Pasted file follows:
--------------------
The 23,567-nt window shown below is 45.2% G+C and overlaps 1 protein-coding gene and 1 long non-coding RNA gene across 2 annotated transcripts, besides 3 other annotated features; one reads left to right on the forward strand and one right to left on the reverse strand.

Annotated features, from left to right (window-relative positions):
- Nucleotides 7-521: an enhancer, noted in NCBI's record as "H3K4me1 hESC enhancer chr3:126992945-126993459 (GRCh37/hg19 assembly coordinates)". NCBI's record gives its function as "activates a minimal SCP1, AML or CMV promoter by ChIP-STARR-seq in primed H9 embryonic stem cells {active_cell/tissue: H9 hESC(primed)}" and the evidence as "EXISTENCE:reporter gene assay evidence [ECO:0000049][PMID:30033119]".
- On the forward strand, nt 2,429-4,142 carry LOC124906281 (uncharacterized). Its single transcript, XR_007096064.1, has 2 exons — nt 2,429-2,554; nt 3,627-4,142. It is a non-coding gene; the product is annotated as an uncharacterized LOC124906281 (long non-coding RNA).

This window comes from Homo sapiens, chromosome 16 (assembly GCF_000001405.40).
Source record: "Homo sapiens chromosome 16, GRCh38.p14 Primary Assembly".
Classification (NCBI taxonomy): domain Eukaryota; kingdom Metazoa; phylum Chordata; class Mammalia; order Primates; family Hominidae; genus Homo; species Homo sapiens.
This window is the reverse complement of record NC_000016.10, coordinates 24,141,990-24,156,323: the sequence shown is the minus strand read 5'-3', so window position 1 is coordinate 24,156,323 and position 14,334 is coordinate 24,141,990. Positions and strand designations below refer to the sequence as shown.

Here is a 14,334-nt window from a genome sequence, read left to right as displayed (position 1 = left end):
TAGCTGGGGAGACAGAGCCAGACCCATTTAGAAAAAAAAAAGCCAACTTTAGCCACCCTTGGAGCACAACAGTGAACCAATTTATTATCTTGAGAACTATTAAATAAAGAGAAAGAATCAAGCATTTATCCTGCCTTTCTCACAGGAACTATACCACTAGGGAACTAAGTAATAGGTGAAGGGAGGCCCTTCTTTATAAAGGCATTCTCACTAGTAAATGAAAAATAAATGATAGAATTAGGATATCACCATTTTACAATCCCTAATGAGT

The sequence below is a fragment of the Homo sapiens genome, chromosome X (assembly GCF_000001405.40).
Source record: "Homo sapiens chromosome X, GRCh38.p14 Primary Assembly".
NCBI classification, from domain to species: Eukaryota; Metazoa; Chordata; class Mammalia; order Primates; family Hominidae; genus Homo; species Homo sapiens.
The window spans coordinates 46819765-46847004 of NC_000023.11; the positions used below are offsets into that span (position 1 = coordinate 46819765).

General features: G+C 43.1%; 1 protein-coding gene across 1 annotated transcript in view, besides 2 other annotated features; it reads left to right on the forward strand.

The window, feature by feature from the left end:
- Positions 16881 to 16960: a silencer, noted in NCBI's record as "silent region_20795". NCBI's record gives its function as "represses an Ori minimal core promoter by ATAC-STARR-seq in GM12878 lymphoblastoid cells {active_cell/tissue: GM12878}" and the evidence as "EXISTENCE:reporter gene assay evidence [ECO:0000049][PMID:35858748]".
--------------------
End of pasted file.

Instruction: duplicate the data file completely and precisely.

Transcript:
The 23,567-nt window shown below is 45.2% G+C and overlaps 1 protein-coding gene and 1 long non-coding RNA gene across 2 annotated transcripts, besides 3 other annotated features; one reads left to right on the forward strand and one right to left on the reverse strand.

Annotated features, from left to right (window-relative positions):
- Nucleotides 7-521: an enhancer, noted in NCBI's record as "H3K4me1 hESC enhancer chr3:126992945-126993459 (GRCh37/hg19 assembly coordinates)". NCBI's record gives its function as "activates a minimal SCP1, AML or CMV promoter by ChIP-STARR-seq in primed H9 embryonic stem cells {active_cell/tissue: H9 hESC(primed)}" and the evidence as "EXISTENCE:reporter gene assay evidence [ECO:0000049][PMID:30033119]".
- On the forward strand, nt 2,429-4,142 carry LOC124906281 (uncharacterized). Its single transcript, XR_007096064.1, has 2 exons — nt 2,429-2,554; nt 3,627-4,142. It is a non-coding gene; the product is annotated as an uncharacterized LOC124906281 (long non-coding RNA).

This window comes from Homo sapiens, chromosome 16 (assembly GCF_000001405.40).
Source record: "Homo sapiens chromosome 16, GRCh38.p14 Primary Assembly".
Classification (NCBI taxonomy): domain Eukaryota; kingdom Metazoa; phylum Chordata; class Mammalia; order Primates; family Hominidae; genus Homo; species Homo sapiens.
This window is the reverse complement of record NC_000016.10, coordinates 24,141,990-24,156,323: the sequence shown is the minus strand read 5'-3', so window position 1 is coordinate 24,156,323 and position 14,334 is coordinate 24,141,990. Positions and strand designations below refer to the sequence as shown.

Here is a 14,334-nt window from a genome sequence, read left to right as displayed (position 1 = left end):
TAGCTGGGGAGACAGAGCCAGACCCATTTAGAAAAAAAAAAGCCAACTTTAGCCACCCTTGGAGCACAACAGTGAACCAATTTATTATCTTGAGAACTATTAAATAAAGAGAAAGAATCAAGCATTTATCCTGCCTTTCTCACAGGAACTATACCACTAGGGAACTAAGTAATAGGTGAAGGGAGGCCCTTCTTTATAAAGGCATTCTCACTAGTAAATGAAAAATAAATGATAGAATTAGGATATCACCATTTTACAATCCCTAATGAGT

The sequence below is a fragment of the Homo sapiens genome, chromosome X (assembly GCF_000001405.40).
Source record: "Homo sapiens chromosome X, GRCh38.p14 Primary Assembly".
NCBI classification, from domain to species: Eukaryota; Metazoa; Chordata; class Mammalia; order Primates; family Hominidae; genus Homo; species Homo sapiens.
The window spans coordinates 46819765-46847004 of NC_000023.11; the positions used below are offsets into that span (position 1 = coordinate 46819765).

General features: G+C 43.1%; 1 protein-coding gene across 1 annotated transcript in view, besides 2 other annotated features; it reads left to right on the forward strand.

The window, feature by feature from the left end:
- Positions 16881 to 16960: a silencer, noted in NCBI's record as "silent region_20795". NCBI's record gives its function as "represses an Ori minimal core promoter by ATAC-STARR-seq in GM12878 lymphoblastoid cells {active_cell/tissue: GM12878}" and the evidence as "EXISTENCE:reporter gene assay evidence [ECO:0000049][PMID:35858748]".